‘Slactivism’: just another tool of Big Tech

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It’s not exactly a hot take to say that social media is a double-edged sword. Neither is it controversial to say that fake news damages democracy. The incredible information channels and connections that we’ve built are contaminated by toxic debates and bad-faith actors seeking to manipulate our lives; despite the narrative of the free press fighting for the truth, we’re letting them do it.

It’s impossible to go on Overheard at Durham Uni without seeing a new initiative or call for change.

Students in particular are overwhelmed with open letters to sign, pages to like, and Zoom meetings to attend. It’s impossible to go on Overheard at Durham Uni without seeing a new initiative or call for change. In just the last few months, the Durham community has seen petitions on a huge variety of issues, ranging from the Vice-Chancellor appointment process to the restoration of Palatinate’s print funding. Have any of these detracted from activism that, arguably, could have been more significant? No. “Slacktivism” assumes that, given the choice between a real-life protest and liking a Facebook post, the average person will choose the latter and feel the same satisfaction.

In reality, someone who is seriously considering going to a protest is not going to see any number of likes as a substitute. When there isn’t some other event to detract from, ‘slacktivism’ is an improvement in terms of participation. Condensing contribution to complex issues into petitions or letters is, on paper, an excellent way to expand accessibility towards people that would not normally feel any motivation to go all-in on activism. In an age of technology, convenience is the single most important factor to get people to do something, and social media provides that in spades.

It normalises gathering money, supporters, and votes online, handing immeasurable power to the unaccountable tech companies that manage social media sites.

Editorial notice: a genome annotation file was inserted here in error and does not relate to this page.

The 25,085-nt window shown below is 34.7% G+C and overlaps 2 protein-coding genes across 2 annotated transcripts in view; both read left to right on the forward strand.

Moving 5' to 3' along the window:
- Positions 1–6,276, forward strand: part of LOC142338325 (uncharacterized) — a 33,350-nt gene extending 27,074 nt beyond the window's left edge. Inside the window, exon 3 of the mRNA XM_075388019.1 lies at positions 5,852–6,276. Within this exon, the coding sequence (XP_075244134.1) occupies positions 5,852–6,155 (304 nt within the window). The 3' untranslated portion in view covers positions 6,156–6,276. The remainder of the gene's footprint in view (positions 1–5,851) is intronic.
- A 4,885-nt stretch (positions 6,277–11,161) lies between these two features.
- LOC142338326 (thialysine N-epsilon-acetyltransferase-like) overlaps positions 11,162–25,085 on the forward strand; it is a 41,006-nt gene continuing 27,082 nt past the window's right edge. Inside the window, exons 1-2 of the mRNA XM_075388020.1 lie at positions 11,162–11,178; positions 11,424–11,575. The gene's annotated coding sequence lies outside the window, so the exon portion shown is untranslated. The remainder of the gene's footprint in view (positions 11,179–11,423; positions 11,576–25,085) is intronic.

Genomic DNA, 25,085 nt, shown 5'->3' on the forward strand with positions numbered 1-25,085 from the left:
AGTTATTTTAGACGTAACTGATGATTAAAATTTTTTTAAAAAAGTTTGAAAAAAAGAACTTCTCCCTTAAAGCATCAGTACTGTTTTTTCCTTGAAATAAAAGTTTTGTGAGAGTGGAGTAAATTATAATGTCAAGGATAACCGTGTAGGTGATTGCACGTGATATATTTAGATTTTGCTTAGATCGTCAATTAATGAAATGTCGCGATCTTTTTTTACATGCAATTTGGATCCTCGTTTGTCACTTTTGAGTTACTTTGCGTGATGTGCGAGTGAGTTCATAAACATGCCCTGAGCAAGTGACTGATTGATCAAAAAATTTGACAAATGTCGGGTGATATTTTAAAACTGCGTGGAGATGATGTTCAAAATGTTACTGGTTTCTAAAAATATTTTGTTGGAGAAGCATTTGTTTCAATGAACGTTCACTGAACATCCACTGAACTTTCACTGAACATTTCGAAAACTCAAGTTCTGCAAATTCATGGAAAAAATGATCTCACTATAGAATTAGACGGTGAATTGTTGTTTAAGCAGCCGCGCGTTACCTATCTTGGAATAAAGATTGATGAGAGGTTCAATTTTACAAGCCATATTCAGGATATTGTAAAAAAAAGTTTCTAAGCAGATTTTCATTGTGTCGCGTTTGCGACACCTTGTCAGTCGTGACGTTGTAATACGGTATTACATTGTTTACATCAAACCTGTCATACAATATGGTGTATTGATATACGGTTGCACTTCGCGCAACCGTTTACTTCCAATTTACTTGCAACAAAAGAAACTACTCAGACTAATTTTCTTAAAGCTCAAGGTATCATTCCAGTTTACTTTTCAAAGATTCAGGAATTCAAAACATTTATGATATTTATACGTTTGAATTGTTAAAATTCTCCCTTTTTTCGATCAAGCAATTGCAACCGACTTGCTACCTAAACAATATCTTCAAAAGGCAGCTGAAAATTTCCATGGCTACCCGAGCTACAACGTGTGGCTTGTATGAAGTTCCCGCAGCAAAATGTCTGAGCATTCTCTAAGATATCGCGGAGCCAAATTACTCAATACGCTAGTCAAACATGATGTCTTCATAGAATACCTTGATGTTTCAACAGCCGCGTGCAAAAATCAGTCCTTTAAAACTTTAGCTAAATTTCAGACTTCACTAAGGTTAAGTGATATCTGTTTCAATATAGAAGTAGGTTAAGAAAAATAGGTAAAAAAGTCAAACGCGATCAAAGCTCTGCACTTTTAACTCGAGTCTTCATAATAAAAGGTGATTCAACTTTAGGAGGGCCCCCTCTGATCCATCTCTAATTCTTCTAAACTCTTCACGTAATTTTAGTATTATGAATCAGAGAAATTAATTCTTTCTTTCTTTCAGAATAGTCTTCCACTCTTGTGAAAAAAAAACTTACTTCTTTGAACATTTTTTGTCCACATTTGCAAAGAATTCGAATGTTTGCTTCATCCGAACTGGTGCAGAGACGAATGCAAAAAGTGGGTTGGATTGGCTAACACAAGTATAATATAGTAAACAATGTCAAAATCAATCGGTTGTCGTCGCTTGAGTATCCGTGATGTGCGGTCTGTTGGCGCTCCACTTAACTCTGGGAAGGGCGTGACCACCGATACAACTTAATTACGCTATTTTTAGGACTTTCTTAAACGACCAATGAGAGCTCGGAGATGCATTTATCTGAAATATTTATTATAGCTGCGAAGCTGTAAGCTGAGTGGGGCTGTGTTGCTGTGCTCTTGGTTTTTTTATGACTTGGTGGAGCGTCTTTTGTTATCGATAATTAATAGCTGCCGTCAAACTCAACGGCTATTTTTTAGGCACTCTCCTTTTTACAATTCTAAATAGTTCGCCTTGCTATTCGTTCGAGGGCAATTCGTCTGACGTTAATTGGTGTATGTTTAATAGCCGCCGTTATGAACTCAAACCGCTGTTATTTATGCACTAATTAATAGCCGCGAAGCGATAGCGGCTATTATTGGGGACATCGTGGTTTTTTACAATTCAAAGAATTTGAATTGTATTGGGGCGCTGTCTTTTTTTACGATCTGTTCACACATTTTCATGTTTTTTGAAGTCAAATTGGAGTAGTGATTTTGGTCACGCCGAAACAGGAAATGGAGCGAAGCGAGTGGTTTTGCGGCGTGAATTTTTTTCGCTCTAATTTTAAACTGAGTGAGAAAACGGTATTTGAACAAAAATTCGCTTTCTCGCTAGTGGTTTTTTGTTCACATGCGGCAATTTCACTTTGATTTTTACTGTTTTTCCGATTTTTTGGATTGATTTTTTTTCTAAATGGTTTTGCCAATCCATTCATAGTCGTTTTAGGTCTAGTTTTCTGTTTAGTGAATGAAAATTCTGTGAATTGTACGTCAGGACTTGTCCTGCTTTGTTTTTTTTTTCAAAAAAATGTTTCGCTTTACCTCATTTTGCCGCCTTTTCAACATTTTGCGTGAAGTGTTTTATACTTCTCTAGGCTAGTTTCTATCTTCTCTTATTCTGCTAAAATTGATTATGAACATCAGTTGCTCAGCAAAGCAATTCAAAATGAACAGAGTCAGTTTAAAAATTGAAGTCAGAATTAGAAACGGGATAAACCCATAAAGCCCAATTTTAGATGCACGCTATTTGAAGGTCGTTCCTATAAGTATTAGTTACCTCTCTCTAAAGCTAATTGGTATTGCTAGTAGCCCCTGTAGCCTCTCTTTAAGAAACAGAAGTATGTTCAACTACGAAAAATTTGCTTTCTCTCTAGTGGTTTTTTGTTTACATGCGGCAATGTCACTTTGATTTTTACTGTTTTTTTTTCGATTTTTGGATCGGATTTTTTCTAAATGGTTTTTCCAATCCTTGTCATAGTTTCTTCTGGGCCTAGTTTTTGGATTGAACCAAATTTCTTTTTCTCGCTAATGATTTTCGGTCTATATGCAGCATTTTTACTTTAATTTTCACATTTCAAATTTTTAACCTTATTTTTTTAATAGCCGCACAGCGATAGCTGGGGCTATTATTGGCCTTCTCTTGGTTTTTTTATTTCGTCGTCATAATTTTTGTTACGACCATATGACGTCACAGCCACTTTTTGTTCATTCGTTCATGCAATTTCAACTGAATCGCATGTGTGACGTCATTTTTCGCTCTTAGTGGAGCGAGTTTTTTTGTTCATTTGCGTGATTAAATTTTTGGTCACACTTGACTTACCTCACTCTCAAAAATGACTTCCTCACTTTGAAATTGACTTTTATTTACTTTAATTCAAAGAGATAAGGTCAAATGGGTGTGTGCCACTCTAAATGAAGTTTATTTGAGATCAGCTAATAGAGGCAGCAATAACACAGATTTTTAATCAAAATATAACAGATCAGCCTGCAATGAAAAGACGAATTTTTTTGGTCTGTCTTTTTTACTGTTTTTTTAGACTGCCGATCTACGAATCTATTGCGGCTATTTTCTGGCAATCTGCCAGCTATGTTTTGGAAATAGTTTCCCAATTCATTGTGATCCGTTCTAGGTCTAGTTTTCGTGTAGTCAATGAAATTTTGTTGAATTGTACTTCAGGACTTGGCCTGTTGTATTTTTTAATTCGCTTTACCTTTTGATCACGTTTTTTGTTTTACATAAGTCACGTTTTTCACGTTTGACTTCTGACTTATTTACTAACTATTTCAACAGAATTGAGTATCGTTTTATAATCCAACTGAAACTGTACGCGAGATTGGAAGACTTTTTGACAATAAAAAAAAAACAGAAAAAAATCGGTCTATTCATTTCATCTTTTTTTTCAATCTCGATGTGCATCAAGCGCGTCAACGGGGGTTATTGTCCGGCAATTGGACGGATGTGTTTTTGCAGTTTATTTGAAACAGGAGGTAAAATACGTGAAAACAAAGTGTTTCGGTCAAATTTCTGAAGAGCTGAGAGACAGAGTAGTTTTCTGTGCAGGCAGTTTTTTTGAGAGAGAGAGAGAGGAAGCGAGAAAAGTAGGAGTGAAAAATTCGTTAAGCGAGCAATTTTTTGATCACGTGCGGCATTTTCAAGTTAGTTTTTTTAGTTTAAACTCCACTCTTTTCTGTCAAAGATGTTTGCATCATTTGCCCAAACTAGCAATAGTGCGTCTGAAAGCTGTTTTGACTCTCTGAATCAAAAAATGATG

The growing problems with ‘slacktivism’ and the use of social media for campaigning stem from institutional flaws revealed by the abrupt entry of national political campaigning. It normalises gathering money, supporters, and votes online, handing immeasurable power to the unaccountable tech companies that manage social media sites. These sites were not built with political campaigning in mind; they are not fit for purpose, which the rise of misinformation in the last few years has clearly demonstrated. Again, “Big Tech is bad” is not riveting news, but it’s important to understand the role that slacktivism has had in creating the online culture that allowed Cambridge Analytica and Facebook to do what they did. It’s a strange situation where something is both entirely natural and extremely unhealthy. It was inevitable that social media would impact political campaigning, and it was also inevitable that it would irreparably damage our institutions. In an ideal world, slacktivism would stop at the local level. Durham has used online campaigning to great effect, spreading awareness about regional issues that affect us, and can be traced back to our own community.

The bottom line is that slacktivism is here to stay. We’ve only been experiencing the growing pains of it as technology has developed this decade, but ultimately our approach to social media will define whether online campaigning is good or bad for our already damaged democracy.

Image: Victoria Heath via Unsplash.

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